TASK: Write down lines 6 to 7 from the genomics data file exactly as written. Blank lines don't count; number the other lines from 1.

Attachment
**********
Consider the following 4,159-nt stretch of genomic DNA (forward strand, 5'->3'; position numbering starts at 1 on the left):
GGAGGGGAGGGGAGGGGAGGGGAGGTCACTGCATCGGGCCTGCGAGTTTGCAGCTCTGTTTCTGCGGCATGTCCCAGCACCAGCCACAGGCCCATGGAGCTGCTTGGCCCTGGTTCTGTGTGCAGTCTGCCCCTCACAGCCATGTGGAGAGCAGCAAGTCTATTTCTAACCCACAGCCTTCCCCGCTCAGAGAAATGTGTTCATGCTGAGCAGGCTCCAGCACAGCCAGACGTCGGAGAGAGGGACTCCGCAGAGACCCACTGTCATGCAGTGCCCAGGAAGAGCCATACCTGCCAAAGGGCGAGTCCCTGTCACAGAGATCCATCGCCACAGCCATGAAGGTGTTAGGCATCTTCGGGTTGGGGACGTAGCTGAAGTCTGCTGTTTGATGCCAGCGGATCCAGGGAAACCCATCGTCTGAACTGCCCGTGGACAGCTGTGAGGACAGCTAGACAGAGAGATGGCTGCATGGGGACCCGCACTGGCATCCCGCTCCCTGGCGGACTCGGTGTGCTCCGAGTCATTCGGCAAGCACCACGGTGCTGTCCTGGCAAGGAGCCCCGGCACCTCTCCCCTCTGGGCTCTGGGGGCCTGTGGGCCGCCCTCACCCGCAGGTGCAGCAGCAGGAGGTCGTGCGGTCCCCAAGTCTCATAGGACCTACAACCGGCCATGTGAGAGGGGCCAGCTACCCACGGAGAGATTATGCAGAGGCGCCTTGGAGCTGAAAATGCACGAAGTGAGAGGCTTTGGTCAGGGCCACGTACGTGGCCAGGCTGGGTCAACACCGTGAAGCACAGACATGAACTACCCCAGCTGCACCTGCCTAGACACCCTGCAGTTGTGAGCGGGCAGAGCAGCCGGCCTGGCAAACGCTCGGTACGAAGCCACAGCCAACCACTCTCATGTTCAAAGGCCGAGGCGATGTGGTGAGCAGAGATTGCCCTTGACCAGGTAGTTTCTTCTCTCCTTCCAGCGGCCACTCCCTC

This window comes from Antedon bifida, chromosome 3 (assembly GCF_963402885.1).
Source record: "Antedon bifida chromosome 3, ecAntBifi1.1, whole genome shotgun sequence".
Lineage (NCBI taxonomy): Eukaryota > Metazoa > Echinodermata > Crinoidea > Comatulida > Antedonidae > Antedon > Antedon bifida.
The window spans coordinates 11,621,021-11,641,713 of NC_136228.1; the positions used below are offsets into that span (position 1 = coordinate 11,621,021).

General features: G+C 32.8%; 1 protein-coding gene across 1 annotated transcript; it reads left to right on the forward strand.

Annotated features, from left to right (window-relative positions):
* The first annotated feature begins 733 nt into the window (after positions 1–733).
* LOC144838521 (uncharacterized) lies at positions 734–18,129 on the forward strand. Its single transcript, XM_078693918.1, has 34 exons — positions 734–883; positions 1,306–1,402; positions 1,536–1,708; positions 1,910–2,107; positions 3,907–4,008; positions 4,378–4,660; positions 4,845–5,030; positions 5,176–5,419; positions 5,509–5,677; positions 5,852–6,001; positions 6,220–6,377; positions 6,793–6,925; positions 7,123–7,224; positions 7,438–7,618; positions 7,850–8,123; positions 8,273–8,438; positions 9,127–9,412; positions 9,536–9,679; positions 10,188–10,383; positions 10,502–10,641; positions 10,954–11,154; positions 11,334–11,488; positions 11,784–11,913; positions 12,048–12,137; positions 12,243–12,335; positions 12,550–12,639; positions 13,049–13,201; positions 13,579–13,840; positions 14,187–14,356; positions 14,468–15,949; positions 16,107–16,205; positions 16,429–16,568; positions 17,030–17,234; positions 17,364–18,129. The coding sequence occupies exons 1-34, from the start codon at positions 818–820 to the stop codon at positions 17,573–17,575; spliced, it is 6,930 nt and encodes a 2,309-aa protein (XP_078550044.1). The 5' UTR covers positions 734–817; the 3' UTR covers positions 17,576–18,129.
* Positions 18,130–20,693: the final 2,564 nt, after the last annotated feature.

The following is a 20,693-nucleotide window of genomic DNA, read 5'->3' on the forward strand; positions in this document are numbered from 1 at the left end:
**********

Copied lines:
The window spans coordinates 11,621,021-11,641,713 of NC_136228.1; the positions used below are offsets into that span (position 1 = coordinate 11,621,021).

General features: G+C 32.8%; 1 protein-coding gene across 1 annotated transcript; it reads left to right on the forward strand.